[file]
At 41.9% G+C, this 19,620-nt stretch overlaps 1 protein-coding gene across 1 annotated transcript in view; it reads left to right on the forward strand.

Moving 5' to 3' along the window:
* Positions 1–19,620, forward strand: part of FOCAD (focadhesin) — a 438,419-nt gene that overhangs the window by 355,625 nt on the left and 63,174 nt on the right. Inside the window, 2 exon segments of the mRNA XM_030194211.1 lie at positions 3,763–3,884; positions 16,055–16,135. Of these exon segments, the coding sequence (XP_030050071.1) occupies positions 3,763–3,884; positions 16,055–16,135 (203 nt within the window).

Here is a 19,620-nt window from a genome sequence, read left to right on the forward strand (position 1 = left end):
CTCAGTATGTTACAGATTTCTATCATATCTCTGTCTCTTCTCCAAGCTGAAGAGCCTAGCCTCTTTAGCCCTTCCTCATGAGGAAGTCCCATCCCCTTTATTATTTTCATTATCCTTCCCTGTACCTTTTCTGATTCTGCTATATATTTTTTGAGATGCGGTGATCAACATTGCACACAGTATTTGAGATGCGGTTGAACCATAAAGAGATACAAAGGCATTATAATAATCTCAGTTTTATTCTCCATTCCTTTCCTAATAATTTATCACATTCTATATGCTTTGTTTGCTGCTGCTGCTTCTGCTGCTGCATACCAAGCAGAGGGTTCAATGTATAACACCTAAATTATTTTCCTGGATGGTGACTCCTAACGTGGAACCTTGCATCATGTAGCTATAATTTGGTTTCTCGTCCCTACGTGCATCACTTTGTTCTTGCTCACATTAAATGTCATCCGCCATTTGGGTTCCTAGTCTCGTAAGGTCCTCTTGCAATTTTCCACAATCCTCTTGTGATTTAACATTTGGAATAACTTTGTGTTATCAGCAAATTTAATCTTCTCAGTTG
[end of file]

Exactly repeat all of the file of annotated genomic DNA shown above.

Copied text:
At 41.9% G+C, this 19,620-nt stretch overlaps 1 protein-coding gene across 1 annotated transcript in view; it reads left to right on the forward strand.

Moving 5' to 3' along the window:
* Positions 1–19,620, forward strand: part of FOCAD (focadhesin) — a 438,419-nt gene that overhangs the window by 355,625 nt on the left and 63,174 nt on the right. Inside the window, 2 exon segments of the mRNA XM_030194211.1 lie at positions 3,763–3,884; positions 16,055–16,135. Of these exon segments, the coding sequence (XP_030050071.1) occupies positions 3,763–3,884; positions 16,055–16,135 (203 nt within the window).

Here is a 19,620-nt window from a genome sequence, read left to right on the forward strand (position 1 = left end):
CTCAGTATGTTACAGATTTCTATCATATCTCTGTCTCTTCTCCAAGCTGAAGAGCCTAGCCTCTTTAGCCCTTCCTCATGAGGAAGTCCCATCCCCTTTATTATTTTCATTATCCTTCCCTGTACCTTTTCTGATTCTGCTATATATTTTTTGAGATGCGGTGATCAACATTGCACACAGTATTTGAGATGCGGTTGAACCATAAAGAGATACAAAGGCATTATAATAATCTCAGTTTTATTCTCCATTCCTTTCCTAATAATTTATCACATTCTATATGCTTTGTTTGCTGCTGCTGCTTCTGCTGCTGCATACCAAGCAGAGGGTTCAATGTATAACACCTAAATTATTTTCCTGGATGGTGACTCCTAACGTGGAACCTTGCATCATGTAGCTATAATTTGGTTTCTCGTCCCTACGTGCATCACTTTGTTCTTGCTCACATTAAATGTCATCCGCCATTTGGGTTCCTAGTCTCGTAAGGTCCTCTTGCAATTTTCCACAATCCTCTTGTGATTTAACATTTGGAATAACTTTGTGTTATCAGCAAATTTAATCTTCTCAGTTG